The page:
Elk are more useful than goats for clearing underbrush; they are more hardy and required much less attention tion. Nature provides them with a winter coat which is ample protection during severe weather and they can take shelter in brush and cedar breaks, thus eliminating the need for sheds or housing. Further experiments have shown that elk are fond of grain and can be fattened on it like cattle but at much less cost for they need only half the rations required for a beef animal. Unlike cattle, they can be carried through the winter on very little or no supplemental roughage, especially in sections of light snow, such as the Ozarks. But elk thrive also in the high country of the Rocky Mountains and herds in Yellowstone National Park multiply with minimal protection, needing only to be protected from their most serious predator, man. Indeed, just a few years ago the Yellowstone National Park elk increased beyond the capacity of their forage, and it was necessary to harvest some 600 animals to bring their numbers down to a reasonable herd for the range.
Many of General Russ' recommendations for managing and domesticating wild game, such as deer, elk, buffalo, longhorn cattle, wild turkeys, beaver, antelope, et cetera, have been followed by state and national wild life commissions. Primary problems seem to be to provide adequate range and protection from man. After that, Nature will take its course. Supervision must be provided to prevent poaching and slaughter from renegade dogs but with this accomplished deer, antelope, elk, buffalo and other big game quickly build up until their very numbers demand harvesting to prevent loss from starvation and permanent damage to the environment.
General Russ also found that profitable sidelines to elk ranching can be developed. Tourists and summer visitors expressed such keen interest that he was forced to keep a small herd of the stately animals penned near his home where they could be viewed as in a zoological park. Excursion trains ran from Eureka Springs to Elk Ranch and in time a small town developed with the General as first postmaster. Big game hunters eagerly paid for the privilege of bagging an elk (even a ranch-raised one!) and displaying the trophy.
Unfortunately, the General's health soon failed again and he was forced to dispose of his holdings. The new owner did not fully appreciate the opportunities: he dismissed the fence rider, the elk herd was dispersed and most of the animals soon fell before the guns of eager and unrestricted hunters. The ranch buildings were allowed to decay and little remains today except a few vine-covered mounds to mark the old foundations. Now that nearby Table Rock Lake has been formed by impounding flood waters of the White River, the thousand-acre ranch has been incorporated into a vacation and retirement development.
Archeologists interested in reconstructing the past have found proof that elk once roamed over almost all of North America from the frozen north to the near tropical regions of the Gulf states and into northern Mexico. Daniel Boone killed elk in Kentucky and Ohio in the 1780's. The earliest settlers along the Cumberland eagerly hunted elk, and the frontiersmen found them in the Ozarks and as far west as Oklahoma and the Indian Territory.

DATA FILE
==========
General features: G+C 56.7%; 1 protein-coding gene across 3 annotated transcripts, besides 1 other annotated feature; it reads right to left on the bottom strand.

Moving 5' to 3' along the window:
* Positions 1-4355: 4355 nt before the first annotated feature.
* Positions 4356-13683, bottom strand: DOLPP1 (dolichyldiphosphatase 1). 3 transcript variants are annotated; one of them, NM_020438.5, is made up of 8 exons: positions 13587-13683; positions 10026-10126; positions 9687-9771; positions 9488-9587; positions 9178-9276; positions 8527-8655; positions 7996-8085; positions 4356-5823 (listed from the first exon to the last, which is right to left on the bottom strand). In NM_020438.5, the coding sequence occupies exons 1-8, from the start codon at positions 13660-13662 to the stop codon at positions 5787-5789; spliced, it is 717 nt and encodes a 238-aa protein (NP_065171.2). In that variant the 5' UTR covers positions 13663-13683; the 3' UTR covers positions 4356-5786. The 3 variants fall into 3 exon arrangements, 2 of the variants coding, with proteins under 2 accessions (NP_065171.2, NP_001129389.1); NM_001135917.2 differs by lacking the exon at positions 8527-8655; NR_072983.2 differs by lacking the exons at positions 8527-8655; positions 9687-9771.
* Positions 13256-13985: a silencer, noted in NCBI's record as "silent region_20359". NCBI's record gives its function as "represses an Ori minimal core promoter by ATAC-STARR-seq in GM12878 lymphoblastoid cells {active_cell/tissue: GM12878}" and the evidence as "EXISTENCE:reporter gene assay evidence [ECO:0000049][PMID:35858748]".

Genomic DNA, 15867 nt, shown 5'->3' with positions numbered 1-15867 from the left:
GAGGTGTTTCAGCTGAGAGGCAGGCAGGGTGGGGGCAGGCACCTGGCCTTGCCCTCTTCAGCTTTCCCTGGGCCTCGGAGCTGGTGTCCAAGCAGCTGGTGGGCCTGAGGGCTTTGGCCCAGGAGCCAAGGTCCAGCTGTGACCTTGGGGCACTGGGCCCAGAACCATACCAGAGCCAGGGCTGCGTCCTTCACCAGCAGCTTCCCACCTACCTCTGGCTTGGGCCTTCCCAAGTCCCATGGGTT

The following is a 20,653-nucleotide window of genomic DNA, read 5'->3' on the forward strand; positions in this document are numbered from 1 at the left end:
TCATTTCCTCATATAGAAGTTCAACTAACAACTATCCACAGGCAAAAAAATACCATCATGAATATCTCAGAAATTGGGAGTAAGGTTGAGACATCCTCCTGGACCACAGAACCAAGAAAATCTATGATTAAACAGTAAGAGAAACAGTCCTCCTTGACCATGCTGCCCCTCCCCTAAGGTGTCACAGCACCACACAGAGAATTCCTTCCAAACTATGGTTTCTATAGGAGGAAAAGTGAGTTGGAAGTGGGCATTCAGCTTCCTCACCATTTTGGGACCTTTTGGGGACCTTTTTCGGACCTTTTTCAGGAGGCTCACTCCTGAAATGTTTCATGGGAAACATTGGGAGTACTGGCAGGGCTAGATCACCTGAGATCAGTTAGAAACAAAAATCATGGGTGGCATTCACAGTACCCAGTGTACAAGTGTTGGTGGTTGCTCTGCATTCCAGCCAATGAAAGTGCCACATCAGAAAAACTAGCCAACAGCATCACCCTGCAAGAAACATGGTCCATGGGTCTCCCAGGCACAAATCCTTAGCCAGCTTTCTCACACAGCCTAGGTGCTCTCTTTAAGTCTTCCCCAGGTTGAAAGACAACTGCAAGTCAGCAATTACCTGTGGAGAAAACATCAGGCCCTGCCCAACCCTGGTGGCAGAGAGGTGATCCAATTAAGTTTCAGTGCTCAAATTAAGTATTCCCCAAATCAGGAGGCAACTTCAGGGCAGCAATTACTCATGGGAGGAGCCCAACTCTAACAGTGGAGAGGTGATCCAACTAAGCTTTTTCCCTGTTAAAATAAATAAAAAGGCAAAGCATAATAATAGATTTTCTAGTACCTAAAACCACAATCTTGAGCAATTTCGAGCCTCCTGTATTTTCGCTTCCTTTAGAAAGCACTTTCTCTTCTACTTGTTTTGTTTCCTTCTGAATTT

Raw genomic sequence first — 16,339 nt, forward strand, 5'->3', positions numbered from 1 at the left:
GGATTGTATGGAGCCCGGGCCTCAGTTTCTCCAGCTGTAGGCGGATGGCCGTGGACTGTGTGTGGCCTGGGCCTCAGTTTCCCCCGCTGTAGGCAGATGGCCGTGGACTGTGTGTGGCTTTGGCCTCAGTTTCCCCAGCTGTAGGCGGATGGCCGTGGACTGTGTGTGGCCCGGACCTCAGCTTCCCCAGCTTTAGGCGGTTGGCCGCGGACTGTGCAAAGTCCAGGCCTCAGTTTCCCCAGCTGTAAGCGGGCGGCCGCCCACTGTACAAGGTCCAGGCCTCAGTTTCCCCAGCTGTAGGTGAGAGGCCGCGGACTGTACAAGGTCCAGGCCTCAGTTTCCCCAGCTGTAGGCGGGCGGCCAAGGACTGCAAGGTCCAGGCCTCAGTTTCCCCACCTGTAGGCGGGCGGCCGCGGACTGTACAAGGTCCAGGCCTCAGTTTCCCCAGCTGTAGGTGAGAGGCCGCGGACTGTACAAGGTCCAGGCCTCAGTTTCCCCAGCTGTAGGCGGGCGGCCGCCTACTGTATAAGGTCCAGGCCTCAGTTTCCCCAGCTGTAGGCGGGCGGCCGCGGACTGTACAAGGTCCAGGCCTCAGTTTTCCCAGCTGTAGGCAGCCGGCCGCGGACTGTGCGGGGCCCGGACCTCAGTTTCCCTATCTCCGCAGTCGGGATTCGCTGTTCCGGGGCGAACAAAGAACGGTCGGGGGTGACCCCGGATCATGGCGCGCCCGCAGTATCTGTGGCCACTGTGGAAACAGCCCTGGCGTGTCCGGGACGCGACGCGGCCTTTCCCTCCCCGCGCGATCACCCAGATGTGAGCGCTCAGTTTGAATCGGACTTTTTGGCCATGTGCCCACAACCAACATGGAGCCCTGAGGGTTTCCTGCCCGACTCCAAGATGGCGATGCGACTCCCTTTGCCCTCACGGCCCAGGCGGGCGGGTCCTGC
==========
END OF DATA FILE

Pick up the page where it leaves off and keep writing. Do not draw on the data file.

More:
Biologists tell us that elk were originally plains animals and at one time—perhaps thousands of years ago—outnumbered even the immense herds of buffalo that often blackened the prairie. It is believed that the elk were decimated and forced into rough, hilly mountain fastnesses by the pressure of hunting. Early man preferred elk meat, (just as do today's hunters) and the big, unwary creatures were more easily killed than the small, agile deer. Elk skins made clothing and tent coverings and the meat from one kill would supply a family for several days. Even the bones and antlers were used in toolmaking and weaponry. It is probable that early man followed and lived on the elk herds just as later Indians followed the buffalo herds and as Eskimo follow and harvest the caribou. Indeed, General Russ demonstrated that elk can be tamed and domesticated just as easily as the reindeer or the musk ox and probably, because of their size, much more profitably.
Re-establishing elk in the wilderness as a game animal is probably not in the cards because the very size of mature animals makes them easy prey to the high-powered rifles of modern hunters. But with population pressures building in metropolitan areas far from the few remaining game-producing sections, it is becoming more and more acceptable for eager sportsmen to turn to private hunting preserves. Here, for a price, they are assured of comfort and a trophy specimen. Surplus animals are then harvested as necessary and sold as superior meat for the gourmet patrons of the better restaurants. The possibilities of elk ranching as a wilderness livelihood for those who prefer life in the open, far from the crowded cities, are considerably greater than in General Russ' day and certainly warrant careful study and consideration.